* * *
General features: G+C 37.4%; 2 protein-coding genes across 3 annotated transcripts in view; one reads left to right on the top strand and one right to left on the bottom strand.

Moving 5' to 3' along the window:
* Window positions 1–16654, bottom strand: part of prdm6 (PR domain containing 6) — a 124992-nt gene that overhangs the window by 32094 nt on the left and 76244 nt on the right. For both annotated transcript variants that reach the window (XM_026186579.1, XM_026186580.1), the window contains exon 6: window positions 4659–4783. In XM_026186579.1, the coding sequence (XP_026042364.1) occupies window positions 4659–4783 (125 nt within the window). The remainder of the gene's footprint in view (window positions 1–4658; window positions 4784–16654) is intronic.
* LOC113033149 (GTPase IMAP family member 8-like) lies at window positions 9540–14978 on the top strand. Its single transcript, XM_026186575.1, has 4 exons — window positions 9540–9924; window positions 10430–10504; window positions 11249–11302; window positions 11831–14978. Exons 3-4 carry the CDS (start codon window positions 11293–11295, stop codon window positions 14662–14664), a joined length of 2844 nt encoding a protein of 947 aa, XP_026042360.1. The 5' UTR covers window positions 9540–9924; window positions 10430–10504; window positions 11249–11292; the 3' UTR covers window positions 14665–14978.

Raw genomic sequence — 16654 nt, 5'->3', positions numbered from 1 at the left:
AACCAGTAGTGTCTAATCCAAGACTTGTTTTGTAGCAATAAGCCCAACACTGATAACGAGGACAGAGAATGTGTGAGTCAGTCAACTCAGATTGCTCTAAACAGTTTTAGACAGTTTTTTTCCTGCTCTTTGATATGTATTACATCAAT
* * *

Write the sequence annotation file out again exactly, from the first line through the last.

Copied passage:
General features: G+C 37.4%; 2 protein-coding genes across 3 annotated transcripts in view; one reads left to right on the top strand and one right to left on the bottom strand.

Moving 5' to 3' along the window:
* Window positions 1–16654, bottom strand: part of prdm6 (PR domain containing 6) — a 124992-nt gene that overhangs the window by 32094 nt on the left and 76244 nt on the right. For both annotated transcript variants that reach the window (XM_026186579.1, XM_026186580.1), the window contains exon 6: window positions 4659–4783. In XM_026186579.1, the coding sequence (XP_026042364.1) occupies window positions 4659–4783 (125 nt within the window). The remainder of the gene's footprint in view (window positions 1–4658; window positions 4784–16654) is intronic.
* LOC113033149 (GTPase IMAP family member 8-like) lies at window positions 9540–14978 on the top strand. Its single transcript, XM_026186575.1, has 4 exons — window positions 9540–9924; window positions 10430–10504; window positions 11249–11302; window positions 11831–14978. Exons 3-4 carry the CDS (start codon window positions 11293–11295, stop codon window positions 14662–14664), a joined length of 2844 nt encoding a protein of 947 aa, XP_026042360.1. The 5' UTR covers window positions 9540–9924; window positions 10430–10504; window positions 11249–11292; the 3' UTR covers window positions 14665–14978.

Raw genomic sequence — 16654 nt, 5'->3', positions numbered from 1 at the left:
AACCAGTAGTGTCTAATCCAAGACTTGTTTTGTAGCAATAAGCCCAACACTGATAACGAGGACAGAGAATGTGTGAGTCAGTCAACTCAGATTGCTCTAAACAGTTTTAGACAGTTTTTTTCCTGCTCTTTGATATGTATTACATCAAT